A Look at the Exposures Medical Directors at Health Facilities Face
Often physicians serve as directors of surgery centers, assisted living facilities, nursing homes, hospital divisions and other medical facilities. They may receive payment, and enjoy the prestige that comes with serving on a board. Their responsibilities as medical directors vary depending on the type of facility for which they serve.
At a hospital, a medical director may be involved in credentialing and establishing practice protocols. For a nursing home or assisted living facility, medical directors may be responsible for patient care, credentialing, setting protocols and the hiring and firing of ancillaries. Whether or not these responsibilities are outlined in the agreement between the physician and the institution, they may be implied simply by having the “medical director” title. This, of course, leaves physicians at risk for potential claims from disgruntled patients, employees and even their employers.
Making sure medical directors have the right coverage is important to protect their individual assets and that of the facility. Patient care is usually covered under professional liability/medical malpractice insurance unless there is a specific exclusion, which needs to be carefully reviewed to determine whether it covers physicians in their capacity as medical directors. Setting protocols, hiring and firing are not medical professional liability exposures and would not be typically covered. These types of exposures require Directors & Officers (D&O) insurance.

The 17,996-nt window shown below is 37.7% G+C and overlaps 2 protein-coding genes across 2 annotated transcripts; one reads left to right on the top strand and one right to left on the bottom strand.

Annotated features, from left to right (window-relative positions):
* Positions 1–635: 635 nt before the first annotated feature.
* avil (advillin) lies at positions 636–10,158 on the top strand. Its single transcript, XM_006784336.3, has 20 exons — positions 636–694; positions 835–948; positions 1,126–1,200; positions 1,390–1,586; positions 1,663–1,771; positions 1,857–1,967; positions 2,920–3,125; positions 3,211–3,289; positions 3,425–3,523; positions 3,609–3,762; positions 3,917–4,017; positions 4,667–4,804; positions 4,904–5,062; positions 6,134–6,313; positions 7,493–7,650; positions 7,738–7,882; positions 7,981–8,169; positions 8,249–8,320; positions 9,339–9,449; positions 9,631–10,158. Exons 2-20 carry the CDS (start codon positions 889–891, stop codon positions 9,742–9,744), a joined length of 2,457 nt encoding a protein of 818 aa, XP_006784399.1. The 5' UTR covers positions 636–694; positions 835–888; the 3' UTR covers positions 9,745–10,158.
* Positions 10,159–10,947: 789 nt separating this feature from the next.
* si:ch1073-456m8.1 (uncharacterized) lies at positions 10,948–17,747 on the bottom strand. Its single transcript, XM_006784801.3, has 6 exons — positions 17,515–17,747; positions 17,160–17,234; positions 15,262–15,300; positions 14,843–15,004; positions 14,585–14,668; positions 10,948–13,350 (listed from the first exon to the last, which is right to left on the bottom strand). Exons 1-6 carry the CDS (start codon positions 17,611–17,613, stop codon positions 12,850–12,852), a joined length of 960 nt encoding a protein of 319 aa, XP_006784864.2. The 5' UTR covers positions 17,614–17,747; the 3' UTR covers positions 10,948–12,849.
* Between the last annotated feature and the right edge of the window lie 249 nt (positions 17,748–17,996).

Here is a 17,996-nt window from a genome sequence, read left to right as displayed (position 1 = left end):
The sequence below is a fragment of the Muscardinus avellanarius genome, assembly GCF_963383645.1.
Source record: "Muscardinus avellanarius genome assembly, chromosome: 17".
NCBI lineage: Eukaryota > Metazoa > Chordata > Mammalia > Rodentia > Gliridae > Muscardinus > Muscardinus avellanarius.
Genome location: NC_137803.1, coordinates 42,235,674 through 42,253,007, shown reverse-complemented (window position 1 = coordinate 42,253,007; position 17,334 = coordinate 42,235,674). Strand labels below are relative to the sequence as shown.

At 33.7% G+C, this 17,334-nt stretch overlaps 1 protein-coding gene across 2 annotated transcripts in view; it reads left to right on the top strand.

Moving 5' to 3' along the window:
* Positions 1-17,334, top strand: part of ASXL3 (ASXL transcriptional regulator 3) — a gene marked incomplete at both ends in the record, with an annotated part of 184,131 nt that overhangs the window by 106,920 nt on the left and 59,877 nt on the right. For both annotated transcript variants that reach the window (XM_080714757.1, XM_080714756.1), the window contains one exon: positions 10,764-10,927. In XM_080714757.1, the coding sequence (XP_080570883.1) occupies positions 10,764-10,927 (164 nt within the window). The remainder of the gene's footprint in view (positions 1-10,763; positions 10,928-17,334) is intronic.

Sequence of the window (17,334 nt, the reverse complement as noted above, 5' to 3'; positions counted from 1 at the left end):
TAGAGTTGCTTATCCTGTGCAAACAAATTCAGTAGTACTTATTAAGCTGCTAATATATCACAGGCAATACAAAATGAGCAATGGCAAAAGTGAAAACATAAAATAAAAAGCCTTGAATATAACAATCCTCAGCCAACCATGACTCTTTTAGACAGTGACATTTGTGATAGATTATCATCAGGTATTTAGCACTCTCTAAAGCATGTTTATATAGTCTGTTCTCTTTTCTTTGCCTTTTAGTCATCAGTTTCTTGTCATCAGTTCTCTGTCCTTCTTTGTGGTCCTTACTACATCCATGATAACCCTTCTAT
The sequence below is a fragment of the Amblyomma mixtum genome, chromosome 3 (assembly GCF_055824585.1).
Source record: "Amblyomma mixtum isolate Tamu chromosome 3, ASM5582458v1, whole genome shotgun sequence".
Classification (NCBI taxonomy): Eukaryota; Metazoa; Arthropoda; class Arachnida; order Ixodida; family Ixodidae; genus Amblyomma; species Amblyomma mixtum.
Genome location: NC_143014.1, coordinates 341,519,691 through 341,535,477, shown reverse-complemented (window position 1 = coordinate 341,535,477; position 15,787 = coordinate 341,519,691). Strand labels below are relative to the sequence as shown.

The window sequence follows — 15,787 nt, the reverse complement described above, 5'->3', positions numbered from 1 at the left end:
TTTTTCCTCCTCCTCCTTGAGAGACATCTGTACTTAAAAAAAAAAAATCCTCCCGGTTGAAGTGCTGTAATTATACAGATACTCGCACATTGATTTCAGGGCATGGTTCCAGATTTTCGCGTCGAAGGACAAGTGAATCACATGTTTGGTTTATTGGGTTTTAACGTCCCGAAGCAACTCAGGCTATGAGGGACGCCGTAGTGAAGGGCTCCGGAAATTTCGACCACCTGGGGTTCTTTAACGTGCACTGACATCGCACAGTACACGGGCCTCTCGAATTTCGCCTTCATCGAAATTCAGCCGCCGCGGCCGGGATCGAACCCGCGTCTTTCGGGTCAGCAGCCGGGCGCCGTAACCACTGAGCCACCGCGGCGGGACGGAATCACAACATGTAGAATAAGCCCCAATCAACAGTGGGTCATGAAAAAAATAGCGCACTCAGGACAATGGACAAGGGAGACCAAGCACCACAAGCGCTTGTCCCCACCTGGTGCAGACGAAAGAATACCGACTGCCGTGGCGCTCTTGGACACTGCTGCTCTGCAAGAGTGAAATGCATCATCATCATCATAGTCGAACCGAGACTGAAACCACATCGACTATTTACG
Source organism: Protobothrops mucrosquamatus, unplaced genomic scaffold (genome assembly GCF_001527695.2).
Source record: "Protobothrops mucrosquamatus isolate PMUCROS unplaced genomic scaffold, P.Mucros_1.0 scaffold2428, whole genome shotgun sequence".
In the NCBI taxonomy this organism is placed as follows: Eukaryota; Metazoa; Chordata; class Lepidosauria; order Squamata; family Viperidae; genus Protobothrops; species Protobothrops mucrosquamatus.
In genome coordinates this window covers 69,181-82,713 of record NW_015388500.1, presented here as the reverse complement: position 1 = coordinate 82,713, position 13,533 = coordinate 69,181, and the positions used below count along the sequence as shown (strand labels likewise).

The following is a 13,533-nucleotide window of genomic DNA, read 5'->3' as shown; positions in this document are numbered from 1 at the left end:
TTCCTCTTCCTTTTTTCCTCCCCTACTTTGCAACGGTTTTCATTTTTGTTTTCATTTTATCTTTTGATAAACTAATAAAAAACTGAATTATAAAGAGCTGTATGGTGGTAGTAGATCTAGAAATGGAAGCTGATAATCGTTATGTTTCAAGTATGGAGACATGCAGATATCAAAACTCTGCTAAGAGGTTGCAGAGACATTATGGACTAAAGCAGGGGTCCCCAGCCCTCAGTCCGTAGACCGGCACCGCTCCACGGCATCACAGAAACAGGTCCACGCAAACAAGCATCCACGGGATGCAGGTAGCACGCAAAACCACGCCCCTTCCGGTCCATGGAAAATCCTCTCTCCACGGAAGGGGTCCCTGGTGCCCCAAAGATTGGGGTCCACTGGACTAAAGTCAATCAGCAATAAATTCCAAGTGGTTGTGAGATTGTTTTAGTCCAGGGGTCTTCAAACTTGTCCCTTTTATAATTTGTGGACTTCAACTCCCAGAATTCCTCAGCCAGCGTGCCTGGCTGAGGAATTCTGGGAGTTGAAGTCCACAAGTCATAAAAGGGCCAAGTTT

Just take a look at what happened in a recent lawsuit involving a surgical group with a separately incorporated outpatient surgery center. A patient sued the center over its care. One of the group’s members, who was not involved in this patient’s care, was named in the lawsuit in his capacity as the medical director. His professional liability insurance did not pay the claim because the physician’s position as the medical director was not covered by the policy. In this case, to assure that this exposure was covered, one had to secure medical malpractice insurance that includes protection for those acting as medical directors or have a D&O policy in place.
D&O insurance is important to cover many other exposures for medical directors as we mentioned earlier, including issues involving employment practices, such as allegations of discrimination, sexual harassment, and wrongful termination. There is also the fallout from cyber incidents that can affect a medical director of a healthcare facility in the event of a breach. In addition, it’s important that the D&O coverage is specifically tailored for the healthcare organization and its directors to cover unique exposures. For example, a standard D&O insurance policy does not adequately provide coverage for HIPAA violations for a number of reasons. A healthcare organization-specific D&O insurance policy can be secured with specific coverage for HIPAA violations.
Caitlin Morgan specializes in securing D&O insurance, including for nursing homes, assisted living facilities, independent living facilities, and medical facilities. We can help you protect the organization and its directors. Give us a call at 877.226.1027.